Baker Orders State Budget Cuts; Democratic Leader Objects

Gov. Charlie Baker speaks during a conference in Boston in August. (Elise Amendola/AP)
Gov. Charlie Baker speaks during a conference in Boston in August. (Elise Amendola/AP)

Gov. Charlie Baker ordered spending cuts Tuesday to close a nagging shortfall in the state's nearly $40 billion budget.

In a letter to the Democratic-controlled Legislature, the Republican said he would use his administrative powers to reduce discretionary spending in the executive branch of state government by a net of nearly $100 million for the remainder of the state's fiscal year, which runs through June 30.

Baker said he decided on the cuts after consulting with his cabinet and other top officials.

The governor's action drew a swift rebuke from Democratic leaders, including House Speaker Robert DeLeo, who called the budget cuts "premature."

The administration blames the budget shortfall on a combination of lower than expected revenues from taxes and fees, unforeseen spending obligations for Medicaid and other non-discretionary accounts, and the Legislature's decision this past summer to override more than $230 million in budget vetoes by the governor.

"Today, we are acting to put the budget back in balance for the hardworking people of Massachusetts," said Kristen Lepore, Baker's Secretary of Administration and Finance.

The cuts do not need legislative approval. They include $7.6 million from the state's travel and tourism office, $6.5 million from the state police and $5.3 million from state parks and recreation.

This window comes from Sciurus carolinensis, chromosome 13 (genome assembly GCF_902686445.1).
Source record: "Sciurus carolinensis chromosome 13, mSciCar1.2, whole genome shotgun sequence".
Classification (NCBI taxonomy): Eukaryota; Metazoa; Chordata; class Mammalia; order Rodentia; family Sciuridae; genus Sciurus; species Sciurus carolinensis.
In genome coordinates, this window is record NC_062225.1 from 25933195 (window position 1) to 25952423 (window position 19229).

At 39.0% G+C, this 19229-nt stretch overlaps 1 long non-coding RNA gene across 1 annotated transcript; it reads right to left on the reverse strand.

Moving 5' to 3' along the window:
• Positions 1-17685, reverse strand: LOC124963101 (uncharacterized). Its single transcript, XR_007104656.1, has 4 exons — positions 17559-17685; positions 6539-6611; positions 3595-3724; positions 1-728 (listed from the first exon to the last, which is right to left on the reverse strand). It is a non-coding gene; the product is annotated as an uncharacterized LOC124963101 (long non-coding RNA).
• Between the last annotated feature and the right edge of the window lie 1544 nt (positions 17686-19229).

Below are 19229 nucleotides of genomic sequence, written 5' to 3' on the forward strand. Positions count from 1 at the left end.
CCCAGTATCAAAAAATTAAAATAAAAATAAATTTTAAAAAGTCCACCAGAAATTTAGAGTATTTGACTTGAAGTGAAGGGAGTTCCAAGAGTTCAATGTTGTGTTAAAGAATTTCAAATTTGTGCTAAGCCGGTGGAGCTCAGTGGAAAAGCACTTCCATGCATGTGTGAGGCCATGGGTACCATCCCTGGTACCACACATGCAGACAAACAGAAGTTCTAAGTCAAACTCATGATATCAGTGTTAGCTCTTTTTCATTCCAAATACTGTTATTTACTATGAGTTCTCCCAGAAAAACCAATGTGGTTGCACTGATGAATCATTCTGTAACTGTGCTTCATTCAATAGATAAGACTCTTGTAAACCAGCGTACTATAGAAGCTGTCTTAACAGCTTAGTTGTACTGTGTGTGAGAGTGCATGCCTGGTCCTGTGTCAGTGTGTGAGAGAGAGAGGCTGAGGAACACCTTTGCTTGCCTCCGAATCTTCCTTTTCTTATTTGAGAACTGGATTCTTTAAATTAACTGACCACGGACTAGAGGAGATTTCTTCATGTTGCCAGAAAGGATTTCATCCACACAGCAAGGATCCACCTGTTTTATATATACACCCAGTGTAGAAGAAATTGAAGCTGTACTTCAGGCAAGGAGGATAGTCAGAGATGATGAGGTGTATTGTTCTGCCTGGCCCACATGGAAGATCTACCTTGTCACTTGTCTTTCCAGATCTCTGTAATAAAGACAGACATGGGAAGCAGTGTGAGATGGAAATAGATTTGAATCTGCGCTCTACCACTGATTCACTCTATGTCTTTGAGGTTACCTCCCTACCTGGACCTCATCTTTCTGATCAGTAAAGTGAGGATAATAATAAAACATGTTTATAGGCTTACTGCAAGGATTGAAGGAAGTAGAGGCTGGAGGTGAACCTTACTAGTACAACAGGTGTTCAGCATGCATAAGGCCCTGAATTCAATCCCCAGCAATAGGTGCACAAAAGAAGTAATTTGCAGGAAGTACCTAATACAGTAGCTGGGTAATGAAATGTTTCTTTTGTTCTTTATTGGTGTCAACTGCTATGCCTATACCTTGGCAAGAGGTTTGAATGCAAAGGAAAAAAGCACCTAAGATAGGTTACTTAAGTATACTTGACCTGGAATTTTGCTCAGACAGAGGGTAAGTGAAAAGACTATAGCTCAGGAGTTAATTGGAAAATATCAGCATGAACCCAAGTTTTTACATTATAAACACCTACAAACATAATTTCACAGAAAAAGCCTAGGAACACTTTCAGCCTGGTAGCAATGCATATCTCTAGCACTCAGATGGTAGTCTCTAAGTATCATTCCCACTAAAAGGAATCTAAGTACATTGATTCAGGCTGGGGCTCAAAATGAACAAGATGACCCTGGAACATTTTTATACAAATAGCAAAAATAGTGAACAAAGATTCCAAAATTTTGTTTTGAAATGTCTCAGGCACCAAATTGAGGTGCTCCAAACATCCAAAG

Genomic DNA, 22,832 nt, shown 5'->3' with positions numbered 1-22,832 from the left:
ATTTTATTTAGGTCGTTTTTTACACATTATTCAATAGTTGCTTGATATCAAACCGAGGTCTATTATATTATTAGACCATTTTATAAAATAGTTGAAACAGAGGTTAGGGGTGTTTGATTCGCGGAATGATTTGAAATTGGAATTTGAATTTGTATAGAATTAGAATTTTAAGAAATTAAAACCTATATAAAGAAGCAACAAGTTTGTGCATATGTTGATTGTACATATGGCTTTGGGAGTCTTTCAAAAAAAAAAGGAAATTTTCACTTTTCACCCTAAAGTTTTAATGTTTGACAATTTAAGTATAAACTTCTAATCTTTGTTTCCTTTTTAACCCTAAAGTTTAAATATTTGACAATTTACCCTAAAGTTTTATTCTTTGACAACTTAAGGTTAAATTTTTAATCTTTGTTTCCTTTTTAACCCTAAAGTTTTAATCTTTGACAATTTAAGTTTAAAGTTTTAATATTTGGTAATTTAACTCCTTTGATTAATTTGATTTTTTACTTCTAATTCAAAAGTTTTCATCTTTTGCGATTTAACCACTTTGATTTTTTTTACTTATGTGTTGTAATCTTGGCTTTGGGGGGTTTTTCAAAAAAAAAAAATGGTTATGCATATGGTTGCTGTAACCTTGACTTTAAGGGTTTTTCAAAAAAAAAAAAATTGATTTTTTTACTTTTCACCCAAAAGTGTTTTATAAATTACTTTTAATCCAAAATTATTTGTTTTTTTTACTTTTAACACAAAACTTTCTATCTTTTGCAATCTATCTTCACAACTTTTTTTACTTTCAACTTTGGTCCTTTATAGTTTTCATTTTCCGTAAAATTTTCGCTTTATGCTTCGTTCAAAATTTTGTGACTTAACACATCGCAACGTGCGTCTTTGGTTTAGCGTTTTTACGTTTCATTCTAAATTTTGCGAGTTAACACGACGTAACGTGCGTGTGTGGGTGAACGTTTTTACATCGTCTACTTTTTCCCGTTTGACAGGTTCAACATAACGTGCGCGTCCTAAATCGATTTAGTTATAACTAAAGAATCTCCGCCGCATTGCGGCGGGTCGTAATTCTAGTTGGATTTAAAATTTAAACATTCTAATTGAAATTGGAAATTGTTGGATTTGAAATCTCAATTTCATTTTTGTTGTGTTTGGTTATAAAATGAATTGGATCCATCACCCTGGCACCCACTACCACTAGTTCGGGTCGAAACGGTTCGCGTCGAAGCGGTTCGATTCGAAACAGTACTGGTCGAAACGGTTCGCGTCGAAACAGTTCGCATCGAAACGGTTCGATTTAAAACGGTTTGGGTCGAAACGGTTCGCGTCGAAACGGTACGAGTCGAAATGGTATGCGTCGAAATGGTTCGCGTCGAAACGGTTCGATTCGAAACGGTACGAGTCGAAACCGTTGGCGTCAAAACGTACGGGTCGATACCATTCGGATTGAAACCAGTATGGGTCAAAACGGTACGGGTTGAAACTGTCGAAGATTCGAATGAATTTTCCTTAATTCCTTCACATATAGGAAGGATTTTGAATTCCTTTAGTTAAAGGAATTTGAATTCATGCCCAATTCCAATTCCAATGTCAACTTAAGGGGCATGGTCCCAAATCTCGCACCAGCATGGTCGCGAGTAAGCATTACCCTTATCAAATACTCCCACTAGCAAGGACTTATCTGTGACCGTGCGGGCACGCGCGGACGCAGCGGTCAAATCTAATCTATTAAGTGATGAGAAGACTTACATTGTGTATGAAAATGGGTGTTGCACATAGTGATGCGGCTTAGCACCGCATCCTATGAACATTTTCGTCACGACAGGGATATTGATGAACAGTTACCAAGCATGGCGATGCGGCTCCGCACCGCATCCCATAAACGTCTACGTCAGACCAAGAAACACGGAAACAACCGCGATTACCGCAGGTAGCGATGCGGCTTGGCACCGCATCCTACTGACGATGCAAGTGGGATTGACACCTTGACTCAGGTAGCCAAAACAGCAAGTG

In October, the administration identified a $294 million budget shortfall but did not immediately order spending cuts, instead taking several other steps that included buyout offers for state workers nearing retirement. It has not yet been disclosed how many employees accepted the buyout.

State tax revenues came in $152 million below benchmarks in November, partly due to a change in the state's tax processing system that pushed more than $50 million in tax collections into December. For the year, the state is running about $20 million below projections.

DeLeo, in a statement, said the governor appeared to be using the unilateral budget cuts to "achieve policy objectives that have previously been rejected by the Legislature."

While the sluggish revenue numbers demand vigilance, the speaker said, they do not warrant the budget cuts at this time.

Sen. Karen Spilka, chairwoman of the Senate Ways and Means Committee, said the reductions ordered by the governor will also hurt programs that address homelessness and the opioid addiction scourge.

"The governor is shifting important funding away from the priorities of the Legislature in favor of his own," said Spilka, an Ashland Democrat. "These cuts will have real consequences on all the communities of the Commonwealth struggling with opioid addiction and housing and should not be made at this time."

The cuts were announced one day after legislators began the process of assembling next year's state budget by hearing from economists who urged continued fiscal restraint in light of uncertainty over the global economy and the policies of President-elect Donald Trump.

Baker opposes tax increases. DeLeo said Monday he considers new taxes a last resort but would not rule them out.


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